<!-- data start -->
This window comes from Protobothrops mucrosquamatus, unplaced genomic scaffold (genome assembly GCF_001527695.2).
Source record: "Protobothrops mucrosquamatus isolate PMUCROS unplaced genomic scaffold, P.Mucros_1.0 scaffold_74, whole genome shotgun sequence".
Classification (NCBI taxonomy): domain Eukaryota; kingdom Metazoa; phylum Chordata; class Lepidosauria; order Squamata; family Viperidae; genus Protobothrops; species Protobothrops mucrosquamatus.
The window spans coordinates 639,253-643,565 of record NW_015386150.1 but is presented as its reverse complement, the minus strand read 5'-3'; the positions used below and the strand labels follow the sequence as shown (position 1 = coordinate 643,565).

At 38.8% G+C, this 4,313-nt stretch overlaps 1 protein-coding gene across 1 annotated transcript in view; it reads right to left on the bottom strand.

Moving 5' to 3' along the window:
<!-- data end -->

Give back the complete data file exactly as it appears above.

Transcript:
This window comes from Protobothrops mucrosquamatus, unplaced genomic scaffold (genome assembly GCF_001527695.2).
Source record: "Protobothrops mucrosquamatus isolate PMUCROS unplaced genomic scaffold, P.Mucros_1.0 scaffold_74, whole genome shotgun sequence".
Classification (NCBI taxonomy): domain Eukaryota; kingdom Metazoa; phylum Chordata; class Lepidosauria; order Squamata; family Viperidae; genus Protobothrops; species Protobothrops mucrosquamatus.
The window spans coordinates 639,253-643,565 of record NW_015386150.1 but is presented as its reverse complement, the minus strand read 5'-3'; the positions used below and the strand labels follow the sequence as shown (position 1 = coordinate 643,565).

At 38.8% G+C, this 4,313-nt stretch overlaps 1 protein-coding gene across 1 annotated transcript in view; it reads right to left on the bottom strand.

Moving 5' to 3' along the window: